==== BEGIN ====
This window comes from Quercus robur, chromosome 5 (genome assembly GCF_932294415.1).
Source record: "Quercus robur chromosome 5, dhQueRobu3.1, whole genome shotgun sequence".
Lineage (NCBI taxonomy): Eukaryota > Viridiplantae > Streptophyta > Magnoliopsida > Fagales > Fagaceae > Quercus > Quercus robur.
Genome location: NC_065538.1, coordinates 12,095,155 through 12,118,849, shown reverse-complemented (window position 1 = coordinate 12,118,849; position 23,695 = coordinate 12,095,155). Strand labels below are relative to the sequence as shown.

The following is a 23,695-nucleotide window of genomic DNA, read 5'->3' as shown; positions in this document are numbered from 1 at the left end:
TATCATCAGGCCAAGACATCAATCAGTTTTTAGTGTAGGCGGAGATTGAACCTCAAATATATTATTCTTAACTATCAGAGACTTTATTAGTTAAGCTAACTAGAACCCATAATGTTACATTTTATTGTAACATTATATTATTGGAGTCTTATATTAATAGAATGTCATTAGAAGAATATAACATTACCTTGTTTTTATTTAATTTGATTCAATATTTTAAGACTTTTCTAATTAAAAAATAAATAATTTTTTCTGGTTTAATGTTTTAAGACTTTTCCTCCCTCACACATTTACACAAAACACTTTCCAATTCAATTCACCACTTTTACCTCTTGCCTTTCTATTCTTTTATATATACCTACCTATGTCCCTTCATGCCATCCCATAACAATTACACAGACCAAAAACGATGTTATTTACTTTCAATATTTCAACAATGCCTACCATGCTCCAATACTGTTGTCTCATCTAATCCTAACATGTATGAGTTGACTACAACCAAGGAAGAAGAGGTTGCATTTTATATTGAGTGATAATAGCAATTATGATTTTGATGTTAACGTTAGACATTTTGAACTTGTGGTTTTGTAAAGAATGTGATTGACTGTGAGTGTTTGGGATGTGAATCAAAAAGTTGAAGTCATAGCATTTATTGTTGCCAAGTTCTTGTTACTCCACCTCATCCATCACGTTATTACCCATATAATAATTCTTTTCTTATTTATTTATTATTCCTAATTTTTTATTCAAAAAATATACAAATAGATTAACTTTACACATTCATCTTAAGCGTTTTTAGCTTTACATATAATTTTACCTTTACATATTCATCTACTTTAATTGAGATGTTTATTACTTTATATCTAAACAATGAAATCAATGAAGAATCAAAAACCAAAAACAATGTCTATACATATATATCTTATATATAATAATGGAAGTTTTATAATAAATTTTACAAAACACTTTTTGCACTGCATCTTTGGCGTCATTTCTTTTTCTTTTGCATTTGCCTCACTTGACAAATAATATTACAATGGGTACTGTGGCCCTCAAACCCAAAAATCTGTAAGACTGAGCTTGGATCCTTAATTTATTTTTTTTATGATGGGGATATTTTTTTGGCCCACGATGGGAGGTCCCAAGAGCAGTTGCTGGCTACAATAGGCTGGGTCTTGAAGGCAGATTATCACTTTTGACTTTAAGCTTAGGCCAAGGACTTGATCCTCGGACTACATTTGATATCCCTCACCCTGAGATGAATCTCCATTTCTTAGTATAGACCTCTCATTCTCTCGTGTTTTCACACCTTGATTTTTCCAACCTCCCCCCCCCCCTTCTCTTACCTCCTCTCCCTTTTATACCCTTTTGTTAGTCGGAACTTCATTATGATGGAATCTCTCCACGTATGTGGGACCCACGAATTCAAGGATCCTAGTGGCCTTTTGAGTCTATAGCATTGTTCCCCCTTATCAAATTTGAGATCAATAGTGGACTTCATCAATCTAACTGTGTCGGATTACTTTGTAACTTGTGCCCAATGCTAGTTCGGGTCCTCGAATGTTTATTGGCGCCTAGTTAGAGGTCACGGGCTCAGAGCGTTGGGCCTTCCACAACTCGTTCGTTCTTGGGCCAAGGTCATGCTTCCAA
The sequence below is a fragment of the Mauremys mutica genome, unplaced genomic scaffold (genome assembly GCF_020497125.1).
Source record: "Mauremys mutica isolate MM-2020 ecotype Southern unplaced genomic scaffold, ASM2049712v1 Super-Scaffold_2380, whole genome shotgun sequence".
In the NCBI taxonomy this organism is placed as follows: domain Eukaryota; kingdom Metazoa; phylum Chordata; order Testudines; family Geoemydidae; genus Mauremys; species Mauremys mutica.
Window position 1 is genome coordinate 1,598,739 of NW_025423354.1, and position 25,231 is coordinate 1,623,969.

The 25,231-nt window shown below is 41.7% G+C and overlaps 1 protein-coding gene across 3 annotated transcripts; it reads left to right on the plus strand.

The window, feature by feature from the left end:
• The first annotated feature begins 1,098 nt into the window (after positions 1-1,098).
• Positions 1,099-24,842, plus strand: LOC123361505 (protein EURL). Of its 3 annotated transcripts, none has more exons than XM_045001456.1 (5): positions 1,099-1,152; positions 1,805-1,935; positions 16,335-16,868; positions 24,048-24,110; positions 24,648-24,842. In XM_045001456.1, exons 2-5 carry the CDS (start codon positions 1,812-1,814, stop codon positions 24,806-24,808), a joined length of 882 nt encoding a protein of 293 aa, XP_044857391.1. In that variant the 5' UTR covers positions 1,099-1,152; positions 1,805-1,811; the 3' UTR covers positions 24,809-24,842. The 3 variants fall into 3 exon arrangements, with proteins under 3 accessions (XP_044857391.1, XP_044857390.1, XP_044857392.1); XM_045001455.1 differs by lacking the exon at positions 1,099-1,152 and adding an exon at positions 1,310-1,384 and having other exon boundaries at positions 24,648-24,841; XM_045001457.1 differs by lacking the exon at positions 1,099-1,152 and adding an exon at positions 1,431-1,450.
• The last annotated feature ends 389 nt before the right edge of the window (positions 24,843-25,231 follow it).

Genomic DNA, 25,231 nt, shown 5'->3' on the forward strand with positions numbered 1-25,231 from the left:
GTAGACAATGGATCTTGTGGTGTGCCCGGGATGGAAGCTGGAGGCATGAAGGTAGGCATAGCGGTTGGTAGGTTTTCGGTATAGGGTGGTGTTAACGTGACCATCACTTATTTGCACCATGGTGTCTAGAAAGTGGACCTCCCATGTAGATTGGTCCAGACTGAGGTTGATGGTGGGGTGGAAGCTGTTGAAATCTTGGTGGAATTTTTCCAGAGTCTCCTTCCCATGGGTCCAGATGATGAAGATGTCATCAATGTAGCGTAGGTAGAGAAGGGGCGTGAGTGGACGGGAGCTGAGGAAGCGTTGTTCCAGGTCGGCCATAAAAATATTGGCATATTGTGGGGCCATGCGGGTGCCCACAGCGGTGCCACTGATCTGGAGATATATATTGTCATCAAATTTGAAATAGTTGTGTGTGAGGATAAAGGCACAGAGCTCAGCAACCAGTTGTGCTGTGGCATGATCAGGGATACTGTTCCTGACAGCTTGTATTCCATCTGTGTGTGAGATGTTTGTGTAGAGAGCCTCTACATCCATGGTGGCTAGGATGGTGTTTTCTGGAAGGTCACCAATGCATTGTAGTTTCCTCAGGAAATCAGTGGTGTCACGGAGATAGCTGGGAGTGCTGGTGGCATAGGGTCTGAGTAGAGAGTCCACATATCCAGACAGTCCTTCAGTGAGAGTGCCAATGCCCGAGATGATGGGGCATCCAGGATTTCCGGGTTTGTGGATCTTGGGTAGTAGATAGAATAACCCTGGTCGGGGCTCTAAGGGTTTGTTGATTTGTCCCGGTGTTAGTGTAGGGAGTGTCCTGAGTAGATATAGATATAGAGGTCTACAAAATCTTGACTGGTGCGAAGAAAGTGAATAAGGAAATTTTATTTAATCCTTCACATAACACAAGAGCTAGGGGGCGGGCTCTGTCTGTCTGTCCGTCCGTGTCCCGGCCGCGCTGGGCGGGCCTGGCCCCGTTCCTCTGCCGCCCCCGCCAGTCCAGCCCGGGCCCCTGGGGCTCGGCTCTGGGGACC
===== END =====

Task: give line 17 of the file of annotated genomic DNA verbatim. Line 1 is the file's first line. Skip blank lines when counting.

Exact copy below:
GTAGACAATGGATCTTGTGGTGTGCCCGGGATGGAAGCTGGAGGCATGAAGGTAGGCATAGCGGTTGGTAGGTTTTCGGTATAGGGTGGTGTTAACGTGACCATCACTTATTTGCACCATGGTGTCTAGAAAGTGGACCTCCCATGTAGATTGGTCCAGACTGAGGTTGATGGTGGGGTGGAAGCTGTTGAAATCTTGGTGGAATTTTTCCAGAGTCTCCTTCCCATGGGTCCAGATGATGAAGATGTCATCAATGTAGCGTAGGTAGAGAAGGGGCGTGAGTGGACGGGAGCTGAGGAAGCGTTGTTCCAGGTCGGCCATAAAAATATTGGCATATTGTGGGGCCATGCGGGTGCCCACAGCGGTGCCACTGATCTGGAGATATATATTGTCATCAAATTTGAAATAGTTGTGTGTGAGGATAAAGGCACAGAGCTCAGCAACCAGTTGTGCTGTGGCATGATCAGGGATACTGTTCCTGACAGCTTGTATTCCATCTGTGTGTGAGATGTTTGTGTAGAGAGCCTCTACATCCATGGTGGCTAGGATGGTGTTTTCTGGAAGGTCACCAATGCATTGTAGTTTCCTCAGGAAATCAGTGGTGTCACGGAGATAGCTGGGAGTGCTGGTGGCATAGGGTCTGAGTAGAGAGTCCACATATCCAGACAGTCCTTCAGTGAGAGTGCCAATGCCCGAGATGATGGGGCATCCAGGATTTCCGGGTTTGTGGATCTTGGGTAGTAGATAGAATAACCCTGGTCGGGGCTCTAAGGGTTTGTTGATTTGTCCCGGTGTTAGTGTAGGGAGTGTCCTGAGTAGATATAGATATAGAGGTCTACAAAATCTTGACTGGTGCGAAGAAAGTGAATAAGGAAATTTTATTTAATCCTTCACATAACACAAGAGCTAGGGGGCGGGCTCTGTCTGTCTGTCCGTCCGTGTCCCGGCCGCGCTGGGCGGGCCTGGCCCCGTTCCTCTGCCGCCCCCGCCAGTCCAGCCCGGGCCCCTGGGGCTCGGCTCTGGGGACC